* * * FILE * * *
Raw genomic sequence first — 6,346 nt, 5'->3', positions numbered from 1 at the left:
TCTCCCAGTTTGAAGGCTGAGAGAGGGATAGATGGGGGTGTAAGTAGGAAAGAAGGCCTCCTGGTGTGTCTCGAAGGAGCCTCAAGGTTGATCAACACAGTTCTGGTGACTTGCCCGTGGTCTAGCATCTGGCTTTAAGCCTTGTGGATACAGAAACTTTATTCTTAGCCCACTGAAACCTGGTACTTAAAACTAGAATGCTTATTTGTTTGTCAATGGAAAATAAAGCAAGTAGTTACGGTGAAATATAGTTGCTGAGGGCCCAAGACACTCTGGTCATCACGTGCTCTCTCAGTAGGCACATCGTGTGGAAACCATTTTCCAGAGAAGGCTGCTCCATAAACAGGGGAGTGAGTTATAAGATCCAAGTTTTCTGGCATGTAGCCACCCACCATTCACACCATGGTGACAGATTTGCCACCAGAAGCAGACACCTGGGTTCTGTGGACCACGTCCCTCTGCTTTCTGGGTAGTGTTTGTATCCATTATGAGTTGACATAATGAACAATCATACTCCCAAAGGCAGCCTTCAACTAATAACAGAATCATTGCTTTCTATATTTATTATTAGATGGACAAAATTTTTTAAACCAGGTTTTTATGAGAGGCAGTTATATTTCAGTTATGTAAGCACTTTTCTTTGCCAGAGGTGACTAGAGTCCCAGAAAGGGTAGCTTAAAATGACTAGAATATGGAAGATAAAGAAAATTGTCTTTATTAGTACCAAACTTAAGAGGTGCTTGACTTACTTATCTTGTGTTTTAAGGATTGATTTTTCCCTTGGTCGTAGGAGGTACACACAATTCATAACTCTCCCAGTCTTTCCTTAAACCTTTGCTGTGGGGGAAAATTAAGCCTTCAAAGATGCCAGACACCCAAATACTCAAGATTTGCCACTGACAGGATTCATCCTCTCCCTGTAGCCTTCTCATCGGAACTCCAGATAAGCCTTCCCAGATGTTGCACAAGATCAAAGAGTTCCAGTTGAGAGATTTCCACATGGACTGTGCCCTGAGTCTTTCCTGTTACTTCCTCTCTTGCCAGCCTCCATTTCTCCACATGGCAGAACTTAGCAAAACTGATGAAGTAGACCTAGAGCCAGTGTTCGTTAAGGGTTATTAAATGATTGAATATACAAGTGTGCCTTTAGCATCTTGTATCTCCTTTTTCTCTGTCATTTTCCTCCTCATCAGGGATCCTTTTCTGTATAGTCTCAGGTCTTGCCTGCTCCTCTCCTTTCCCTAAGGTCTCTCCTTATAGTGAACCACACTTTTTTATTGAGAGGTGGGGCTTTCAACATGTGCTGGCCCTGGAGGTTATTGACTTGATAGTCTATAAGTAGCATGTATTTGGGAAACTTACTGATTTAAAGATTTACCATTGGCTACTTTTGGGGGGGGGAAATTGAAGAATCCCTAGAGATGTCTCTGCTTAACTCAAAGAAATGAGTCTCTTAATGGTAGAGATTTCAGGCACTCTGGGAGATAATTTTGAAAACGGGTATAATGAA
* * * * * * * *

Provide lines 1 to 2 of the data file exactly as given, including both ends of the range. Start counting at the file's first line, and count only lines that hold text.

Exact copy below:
Raw genomic sequence first — 6,346 nt, 5'->3', positions numbered from 1 at the left:
TCTCCCAGTTTGAAGGCTGAGAGAGGGATAGATGGGGGTGTAAGTAGGAAAGAAGGCCTCCTGGTGTGTCTCGAAGGAGCCTCAAGGTTGATCAACACAGTTCTGGTGACTTGCCCGTGGTCTAGCATCTGGCTTTAAGCCTTGTGGATACAGAAACTTTATTCTTAGCCCACTGAAACCTGGTACTTAAAACTAGAATGCTTATTTGTTTGTCAATGGAAAATAAAGCAAGTAGTTACGGTGAAATATAGTTGCTGAGGGCCCAAGACACTCTGGTCATCACGTGCTCTCTCAGTAGGCACATCGTGTGGAAACCATTTTCCAGAGAAGGCTGCTCCATAAACAGGGGAGTGAGTTATAAGATCCAAGTTTTCTGGCATGTAGCCACCCACCATTCACACCATGGTGACAGATTTGCCACCAGAAGCAGACACCTGGGTTCTGTGGACCACGTCCCTCTGCTTTCTGGGTAGTGTTTGTATCCATTATGAGTTGACATAATGAACAATCATACTCCCAAAGGCAGCCTTCAACTAATAACAGAATCATTGCTTTCTATATTTATTATTAGATGGACAAAATTTTTTAAACCAGGTTTTTATGAGAGGCAGTTATATTTCAGTTATGTAAGCACTTTTCTTTGCCAGAGGTGACTAGAGTCCCAGAAAGGGTAGCTTAAAATGACTAGAATATGGAAGATAAAGAAAATTGTCTTTATTAGTACCAAACTTAAGAGGTGCTTGACTTACTTATCTTGTGTTTTAAGGATTGATTTTTCCCTTGGTCGTAGGAGGTACACACAATTCATAACTCTCCCAGTCTTTCCTTAAACCTTTGCTGTGGGGGAAAATTAAGCCTTCAAAGATGCCAGACACCCAAATACTCAAGATTTGCCACTGACAGGATTCATCCTCTCCCTGTAGCCTTCTCATCGGAACTCCAGATAAGCCTTCCCAGATGTTGCACAAGATCAAAGAGTTCCAGTTGAGAGATTTCCACATGGACTGTGCCCTGAGTCTTTCCTGTTACTTCCTCTCTTGCCAGCCTCCATTTCTCCACATGGCAGAACTTAGCAAAACTGATGAAGTAGACCTAGAGCCAGTGTTCGTTAAGGGTTATTAAATGATTGAATATACAAGTGTGCCTTTAGCATCTTGTATCTCCTTTTTCTCTGTCATTTTCCTCCTCATCAGGGATCCTTTTCTGTATAGTCTCAGGTCTTGCCTGCTCCTCTCCTTTCCCTAAGGTCTCTCCTTATAGTGAACCACACTTTTTTATTGAGAGGTGGGGCTTTCAACATGTGCTGGCCCTGGAGGTTATTGACTTGATAGTCTATAAGTAGCATGTATTTGGGAAACTTACTGATTTAAAGATTTACCATTGGCTACTTTTGGGGGGGGGAAATTGAAGAATCCCTAGAGATGTCTCTGCTTAACTCAAAGAAATGAGTCTCTTAATGGTAGAGATTTCAGGCACTCTGGGAGATAATTTTGAAAACGGGTATAATGAA